Bruises to a horse’s hoof wall, sole, frog or heel are a very common cause of foot lameness. They are usually caused by blunt trauma, such as impact from a stone.
However, bruising can result from pressure on the sole from an improperly placed or twisted shoe or pad, packed snow or dirt, over-trimming. Horses with pigeon-toes, overgrown heels, and flat feet are thought to be more predisposed to developing heel bruises.
Corns are a type of bruise that occur in the angle of the sole, between the hoof wall and bar of the hoof. Corns usually develop on the front feet, and are thought to result from improper shoeing or work on hard surfaces. Sometimes, there will be swelling of the pastern and fetlock from inflammation ascending up the limb from the bruise.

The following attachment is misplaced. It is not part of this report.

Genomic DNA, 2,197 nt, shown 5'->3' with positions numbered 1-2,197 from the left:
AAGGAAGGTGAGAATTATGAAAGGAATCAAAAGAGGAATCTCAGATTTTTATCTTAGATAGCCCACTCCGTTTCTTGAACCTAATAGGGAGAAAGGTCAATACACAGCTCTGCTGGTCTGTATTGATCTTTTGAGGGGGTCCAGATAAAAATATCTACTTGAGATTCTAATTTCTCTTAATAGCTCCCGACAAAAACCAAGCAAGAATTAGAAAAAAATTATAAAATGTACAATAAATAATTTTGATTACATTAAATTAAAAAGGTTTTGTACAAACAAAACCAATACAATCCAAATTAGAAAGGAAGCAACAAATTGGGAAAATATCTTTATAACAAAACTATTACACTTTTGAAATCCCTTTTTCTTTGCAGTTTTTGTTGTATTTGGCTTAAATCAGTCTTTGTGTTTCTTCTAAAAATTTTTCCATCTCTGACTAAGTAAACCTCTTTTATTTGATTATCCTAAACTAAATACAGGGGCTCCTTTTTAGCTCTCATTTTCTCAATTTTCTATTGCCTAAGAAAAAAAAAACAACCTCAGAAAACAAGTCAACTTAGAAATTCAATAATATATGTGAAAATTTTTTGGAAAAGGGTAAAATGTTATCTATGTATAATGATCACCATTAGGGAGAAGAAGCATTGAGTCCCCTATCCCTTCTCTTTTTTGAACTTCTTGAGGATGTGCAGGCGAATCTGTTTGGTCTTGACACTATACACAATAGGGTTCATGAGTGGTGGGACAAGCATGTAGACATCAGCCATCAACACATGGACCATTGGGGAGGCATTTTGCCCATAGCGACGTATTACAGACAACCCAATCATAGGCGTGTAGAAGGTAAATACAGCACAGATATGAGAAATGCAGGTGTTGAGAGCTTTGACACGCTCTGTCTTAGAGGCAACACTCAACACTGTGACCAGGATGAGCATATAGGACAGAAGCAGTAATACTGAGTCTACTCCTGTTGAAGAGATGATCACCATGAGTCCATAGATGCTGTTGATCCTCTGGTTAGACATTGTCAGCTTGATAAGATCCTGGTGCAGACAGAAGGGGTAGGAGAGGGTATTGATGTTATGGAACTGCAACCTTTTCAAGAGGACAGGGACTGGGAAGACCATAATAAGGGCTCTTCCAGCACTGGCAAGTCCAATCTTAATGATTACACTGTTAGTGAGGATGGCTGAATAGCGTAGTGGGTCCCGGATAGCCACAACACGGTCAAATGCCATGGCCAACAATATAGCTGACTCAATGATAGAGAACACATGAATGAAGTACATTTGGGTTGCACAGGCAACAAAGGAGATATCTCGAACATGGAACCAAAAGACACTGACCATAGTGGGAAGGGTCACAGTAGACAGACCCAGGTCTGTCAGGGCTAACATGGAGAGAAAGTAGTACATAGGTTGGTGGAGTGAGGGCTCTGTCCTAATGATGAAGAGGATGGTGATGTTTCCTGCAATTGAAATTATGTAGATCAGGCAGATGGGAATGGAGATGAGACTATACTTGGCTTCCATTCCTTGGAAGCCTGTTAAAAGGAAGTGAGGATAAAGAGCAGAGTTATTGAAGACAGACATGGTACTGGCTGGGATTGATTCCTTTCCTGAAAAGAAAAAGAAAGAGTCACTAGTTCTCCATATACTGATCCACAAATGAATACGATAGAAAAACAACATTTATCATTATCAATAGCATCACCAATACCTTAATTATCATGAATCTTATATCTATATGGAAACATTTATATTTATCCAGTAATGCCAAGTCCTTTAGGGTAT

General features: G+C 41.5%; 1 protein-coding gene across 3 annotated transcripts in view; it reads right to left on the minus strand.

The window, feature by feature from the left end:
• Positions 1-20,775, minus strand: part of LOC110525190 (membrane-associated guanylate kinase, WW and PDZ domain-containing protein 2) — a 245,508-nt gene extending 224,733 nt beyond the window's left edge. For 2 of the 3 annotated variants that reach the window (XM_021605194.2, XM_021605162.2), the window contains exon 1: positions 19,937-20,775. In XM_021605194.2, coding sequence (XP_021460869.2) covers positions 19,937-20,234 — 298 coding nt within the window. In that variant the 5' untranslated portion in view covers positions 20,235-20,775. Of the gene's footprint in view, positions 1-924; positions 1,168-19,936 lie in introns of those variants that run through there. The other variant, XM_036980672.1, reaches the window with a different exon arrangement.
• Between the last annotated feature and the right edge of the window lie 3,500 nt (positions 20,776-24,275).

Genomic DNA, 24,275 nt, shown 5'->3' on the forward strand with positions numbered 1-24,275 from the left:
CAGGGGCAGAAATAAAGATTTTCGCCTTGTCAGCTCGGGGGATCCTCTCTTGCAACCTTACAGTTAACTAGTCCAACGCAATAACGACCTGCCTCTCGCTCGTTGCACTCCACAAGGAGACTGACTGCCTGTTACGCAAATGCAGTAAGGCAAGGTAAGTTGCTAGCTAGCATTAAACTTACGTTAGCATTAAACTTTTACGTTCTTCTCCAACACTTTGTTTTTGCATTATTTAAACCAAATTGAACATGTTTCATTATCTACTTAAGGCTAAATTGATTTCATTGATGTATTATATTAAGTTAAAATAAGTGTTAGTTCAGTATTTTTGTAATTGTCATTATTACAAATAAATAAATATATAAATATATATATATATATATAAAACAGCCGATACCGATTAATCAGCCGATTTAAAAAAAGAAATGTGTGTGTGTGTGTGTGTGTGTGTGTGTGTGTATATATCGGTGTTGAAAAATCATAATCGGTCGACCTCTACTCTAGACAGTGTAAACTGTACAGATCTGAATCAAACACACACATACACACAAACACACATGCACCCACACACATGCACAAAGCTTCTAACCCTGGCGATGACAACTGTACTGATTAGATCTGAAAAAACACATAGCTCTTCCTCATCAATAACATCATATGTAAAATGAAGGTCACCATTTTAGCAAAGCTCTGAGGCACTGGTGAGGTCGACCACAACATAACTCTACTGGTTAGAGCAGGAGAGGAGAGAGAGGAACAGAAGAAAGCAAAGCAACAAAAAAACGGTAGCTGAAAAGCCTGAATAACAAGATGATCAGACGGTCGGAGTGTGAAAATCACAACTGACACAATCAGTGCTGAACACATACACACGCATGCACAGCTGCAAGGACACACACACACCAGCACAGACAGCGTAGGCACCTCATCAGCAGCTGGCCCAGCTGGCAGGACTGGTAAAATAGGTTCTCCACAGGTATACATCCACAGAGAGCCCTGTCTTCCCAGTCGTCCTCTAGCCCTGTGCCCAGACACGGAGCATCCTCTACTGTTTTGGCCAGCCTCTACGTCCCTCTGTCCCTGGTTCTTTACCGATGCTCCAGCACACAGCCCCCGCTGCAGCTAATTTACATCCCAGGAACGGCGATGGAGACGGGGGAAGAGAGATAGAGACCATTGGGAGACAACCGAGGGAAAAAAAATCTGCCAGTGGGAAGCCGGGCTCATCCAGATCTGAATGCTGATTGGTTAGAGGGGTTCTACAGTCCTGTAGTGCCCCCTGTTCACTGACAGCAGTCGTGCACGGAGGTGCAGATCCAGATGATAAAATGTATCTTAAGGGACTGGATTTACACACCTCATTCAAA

These bruises can be very painful. Trauma causes internal bleeding within the foot that result in a hematoma, a pressurized swelling of blood.
If the injury is near the surface of a non-pigmented or white hoof wall, you may see blood underneath or a subtle discoloration of the sole or heel area. If the injury is deeper you may not see any sign of injury, but the internal damage may be severe. Left unattended, sole bruises can cause chronic inflammation and result in pedal osteitis.
This injury is commonly diagnosed by vets with hoof tester application. A palmar digital nerve block confirms that the problem is in the foot, and negative radiographic findings also make this diagnosis more likely.
However, this diagnosis can be easily confused with laminitis and other foot injuries, which can be very costly if missed.
Other Diagnoses Considered
Treatments May Include
Prognosis & Relevant Factors
Prognosis is generally good, but some sole bruises cause surprisingly severe lameness and can take a long time to heal.
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